Otto Porter Jr.

Season in Review: Otto Porter shoots the lights out in small sample size


Season in Review: Otto Porter shoots the lights out in small sample size

Over the next month we'll be recapping each of the Bulls' individual 2018-19 regular seasons.

Previous reviews: Lauri Markkanen | Shaq Harrison | Ryan Arcidiacono

Midseason expectations: Otto Porter Jr. arrived in Chicago the same night the Bulls posted a 126.3 offensive rating in a 125-120 loss to the New Orleans Pelicans. Maybe that was foreshadowing for how the offense would look two days later when Porter made his Bulls debut. That was the expectation, at least, that Porter would infuse life into a stagnant Bulls offense, space the floor and give the Bulls some versatility on the defensive end. Given the Bulls were 12-42 when Porter arrived, the expectation was that he’d gain some chemistry with Zach LaVine and Lauri Markkanen heading into the 2019-2020 season when he’d have an entire offseason to figure out a defined role.

What went right: How about 49 percent from beyond the arc? Again, it was a small sample size, but Porter connected on 39 of his 80 3-point attempts in 15 games with the Bulls. Perhaps a change of scenery and leaving that nightmare of a John Wall-less Wizards offense, was exactly what he needed. Past his lights-out shooting, Porter showed a knack for distributing that he rarely showed in Washington.

Consider that Porter had 40 assists in 15 games with the Bulls, half of the 80 assists he had with the Wizards in 41 games. He had a career-high eight assists for the Bulls in a March game against the Pistons, three more than his high in Washington last season. Porter is never going to initiate offense but playing well in pick-and-roll action and keeping the ball moving around the perimeter only adds to his value.

What went wrong: Pegged as two-way player when he arrived in Chicago, Porter didn’t do all that much on the defensive end. The Bulls were 1.1 points per 100 possessions better defensively when Porter sat than when he played. It’s a small sample size, and the Bulls defense was a mess regardless of who was or wasn’t on the floor, but it’s hard to pick out any real significant defensive plays that Porter made in his 15 games.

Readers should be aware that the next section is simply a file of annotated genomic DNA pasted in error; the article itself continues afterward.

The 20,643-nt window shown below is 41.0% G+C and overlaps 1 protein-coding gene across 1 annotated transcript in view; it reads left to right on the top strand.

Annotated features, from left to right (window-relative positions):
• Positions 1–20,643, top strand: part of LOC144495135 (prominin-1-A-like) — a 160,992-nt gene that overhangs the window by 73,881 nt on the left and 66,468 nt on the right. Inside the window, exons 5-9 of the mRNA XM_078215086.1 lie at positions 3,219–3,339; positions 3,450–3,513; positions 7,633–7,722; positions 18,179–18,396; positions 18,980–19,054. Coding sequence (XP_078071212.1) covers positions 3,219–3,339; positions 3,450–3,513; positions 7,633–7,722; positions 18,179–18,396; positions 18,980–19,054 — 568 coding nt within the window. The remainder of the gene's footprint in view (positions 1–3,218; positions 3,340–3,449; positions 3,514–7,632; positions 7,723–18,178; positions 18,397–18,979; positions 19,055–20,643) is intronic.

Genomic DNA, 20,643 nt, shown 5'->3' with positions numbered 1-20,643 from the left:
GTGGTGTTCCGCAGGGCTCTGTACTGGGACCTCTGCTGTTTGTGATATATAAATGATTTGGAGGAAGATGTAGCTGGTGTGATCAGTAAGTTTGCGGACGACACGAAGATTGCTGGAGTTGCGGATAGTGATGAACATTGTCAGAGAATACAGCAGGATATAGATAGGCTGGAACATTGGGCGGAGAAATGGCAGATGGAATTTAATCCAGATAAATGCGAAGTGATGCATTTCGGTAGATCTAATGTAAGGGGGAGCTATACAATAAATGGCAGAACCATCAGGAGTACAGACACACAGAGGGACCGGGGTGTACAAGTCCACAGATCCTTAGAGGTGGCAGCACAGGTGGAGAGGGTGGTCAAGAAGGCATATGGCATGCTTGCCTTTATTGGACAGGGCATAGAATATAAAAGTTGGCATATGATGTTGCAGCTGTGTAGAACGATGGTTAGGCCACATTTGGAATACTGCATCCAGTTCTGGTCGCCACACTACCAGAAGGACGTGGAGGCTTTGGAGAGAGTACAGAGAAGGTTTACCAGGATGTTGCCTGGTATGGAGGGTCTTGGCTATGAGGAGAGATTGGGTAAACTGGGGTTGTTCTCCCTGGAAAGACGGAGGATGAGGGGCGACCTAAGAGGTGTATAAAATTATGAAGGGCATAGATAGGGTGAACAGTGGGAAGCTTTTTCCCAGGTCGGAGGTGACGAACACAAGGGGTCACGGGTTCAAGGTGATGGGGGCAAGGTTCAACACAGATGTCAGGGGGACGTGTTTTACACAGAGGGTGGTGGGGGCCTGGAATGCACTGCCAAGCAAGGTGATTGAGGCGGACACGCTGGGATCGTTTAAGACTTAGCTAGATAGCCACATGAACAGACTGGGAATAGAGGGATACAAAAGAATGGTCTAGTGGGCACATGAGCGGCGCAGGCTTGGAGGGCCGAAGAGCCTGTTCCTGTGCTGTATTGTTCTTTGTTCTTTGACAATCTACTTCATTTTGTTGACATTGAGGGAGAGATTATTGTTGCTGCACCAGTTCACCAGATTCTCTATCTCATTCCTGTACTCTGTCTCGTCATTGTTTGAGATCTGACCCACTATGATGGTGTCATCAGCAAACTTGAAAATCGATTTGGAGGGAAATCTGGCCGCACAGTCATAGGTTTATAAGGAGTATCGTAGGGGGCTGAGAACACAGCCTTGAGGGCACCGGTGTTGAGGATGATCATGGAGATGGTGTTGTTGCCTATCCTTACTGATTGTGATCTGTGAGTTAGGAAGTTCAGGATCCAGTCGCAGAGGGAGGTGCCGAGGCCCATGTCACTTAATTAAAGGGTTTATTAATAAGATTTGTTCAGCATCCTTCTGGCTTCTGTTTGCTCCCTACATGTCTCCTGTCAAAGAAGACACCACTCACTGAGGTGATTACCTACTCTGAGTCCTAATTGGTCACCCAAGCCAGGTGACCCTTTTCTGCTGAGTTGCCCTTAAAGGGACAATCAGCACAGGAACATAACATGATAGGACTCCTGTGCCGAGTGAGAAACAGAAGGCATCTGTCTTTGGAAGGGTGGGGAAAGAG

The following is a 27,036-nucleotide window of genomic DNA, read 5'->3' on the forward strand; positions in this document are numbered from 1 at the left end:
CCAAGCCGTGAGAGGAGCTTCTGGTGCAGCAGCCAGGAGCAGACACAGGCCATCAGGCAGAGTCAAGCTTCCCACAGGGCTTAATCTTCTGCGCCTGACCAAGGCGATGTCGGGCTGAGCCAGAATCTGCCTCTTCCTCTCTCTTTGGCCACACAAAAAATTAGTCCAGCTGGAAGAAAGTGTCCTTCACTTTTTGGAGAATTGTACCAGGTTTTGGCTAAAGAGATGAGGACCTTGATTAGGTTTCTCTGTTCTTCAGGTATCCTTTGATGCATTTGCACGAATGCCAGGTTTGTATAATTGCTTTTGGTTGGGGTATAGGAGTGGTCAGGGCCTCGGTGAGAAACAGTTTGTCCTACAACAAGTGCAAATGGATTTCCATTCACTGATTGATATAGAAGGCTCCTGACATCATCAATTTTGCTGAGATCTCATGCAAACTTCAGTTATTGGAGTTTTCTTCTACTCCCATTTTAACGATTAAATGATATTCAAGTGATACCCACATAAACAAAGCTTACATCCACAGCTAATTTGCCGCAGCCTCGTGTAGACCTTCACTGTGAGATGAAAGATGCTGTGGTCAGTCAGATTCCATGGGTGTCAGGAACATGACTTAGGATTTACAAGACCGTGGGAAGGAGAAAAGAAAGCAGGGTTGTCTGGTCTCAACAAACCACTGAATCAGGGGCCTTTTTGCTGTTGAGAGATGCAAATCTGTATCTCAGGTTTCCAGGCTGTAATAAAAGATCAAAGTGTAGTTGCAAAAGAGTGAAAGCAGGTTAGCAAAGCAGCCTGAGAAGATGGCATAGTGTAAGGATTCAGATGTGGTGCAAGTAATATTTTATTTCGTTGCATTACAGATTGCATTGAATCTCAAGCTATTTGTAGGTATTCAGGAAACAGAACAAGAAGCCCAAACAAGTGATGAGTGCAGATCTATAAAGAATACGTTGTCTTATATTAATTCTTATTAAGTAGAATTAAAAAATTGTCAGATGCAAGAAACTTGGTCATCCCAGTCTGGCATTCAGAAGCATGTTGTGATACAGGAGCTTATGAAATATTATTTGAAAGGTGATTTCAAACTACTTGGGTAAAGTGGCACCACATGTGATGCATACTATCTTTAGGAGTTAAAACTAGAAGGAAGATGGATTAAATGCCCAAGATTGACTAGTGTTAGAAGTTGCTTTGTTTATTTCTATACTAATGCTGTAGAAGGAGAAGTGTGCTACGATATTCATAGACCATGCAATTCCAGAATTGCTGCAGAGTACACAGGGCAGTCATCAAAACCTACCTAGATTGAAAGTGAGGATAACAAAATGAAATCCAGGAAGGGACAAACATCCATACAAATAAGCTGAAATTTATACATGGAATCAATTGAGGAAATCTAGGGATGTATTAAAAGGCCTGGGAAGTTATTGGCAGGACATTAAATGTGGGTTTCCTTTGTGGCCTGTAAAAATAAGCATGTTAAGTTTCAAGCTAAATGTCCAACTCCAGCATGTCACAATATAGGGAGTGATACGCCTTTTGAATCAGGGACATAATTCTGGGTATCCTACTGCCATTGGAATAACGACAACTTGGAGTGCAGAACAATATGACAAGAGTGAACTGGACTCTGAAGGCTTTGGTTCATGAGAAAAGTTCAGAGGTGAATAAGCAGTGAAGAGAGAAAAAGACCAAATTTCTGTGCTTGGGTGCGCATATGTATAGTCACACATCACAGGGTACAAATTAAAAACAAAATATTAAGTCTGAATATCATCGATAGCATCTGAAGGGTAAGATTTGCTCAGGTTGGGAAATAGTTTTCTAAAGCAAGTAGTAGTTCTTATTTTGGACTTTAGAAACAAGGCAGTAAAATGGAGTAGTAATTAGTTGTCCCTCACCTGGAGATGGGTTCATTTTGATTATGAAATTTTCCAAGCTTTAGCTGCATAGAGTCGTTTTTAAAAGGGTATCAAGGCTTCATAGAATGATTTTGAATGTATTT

The Stat: 111.5

We’ll disclaim here that it was just a 17-game sample size, but that’s still more than 20 percent of the season. In the 17 games between Porter’s acquisition and when he was shut down for the remainder of the season, the Bulls’ 111.5 offensive rating was ninth best in the NBA, better than teams such as the Warriors, Hawks, Sixers and Nuggets.

What’s more, their turnover percentage (13.3%, 13th), effective field goal percentage (53.0%, 11th) and offensive rebound percentage (26.1%, 15th) were all top half of the league. It was their best stretch of the season, and it was no coincidence that it came while Porter was in the lineup and healthy. Small-ish sample size? Yes. Still promising? Yes.

2019-20 Expectations: A lot. No, the Bulls didn’t give Porter that massive contract. But it’s going to stick with him as long as the Bulls are paying him. Expectations are clear: Continue to be an elite 3-point shooter and move the ball – whether it be around the perimeter or in pick-and-roll action – once the defense shifts.

Speaking of defense, Porter will be tasked with changing the narrative in Chicago. The Bulls need to improve their defense if they’re going to have any change of competing for a playoff spot and much of that responsibility will fall on Porter. He’ll routinely be guarding the opponent’s best wing and will need to hide Zach LaVine at times. It’s a tall order, but it comes with the territory while making $27 million per year.

Point guard heads the list of Bulls offseason needs


Point guard heads the list of Bulls offseason needs

Now that we know Jim Boylen will be the Bulls head coach for the foreseeable future, it’s time for the front office to structure a roster that fits the style of play Boylen prefers.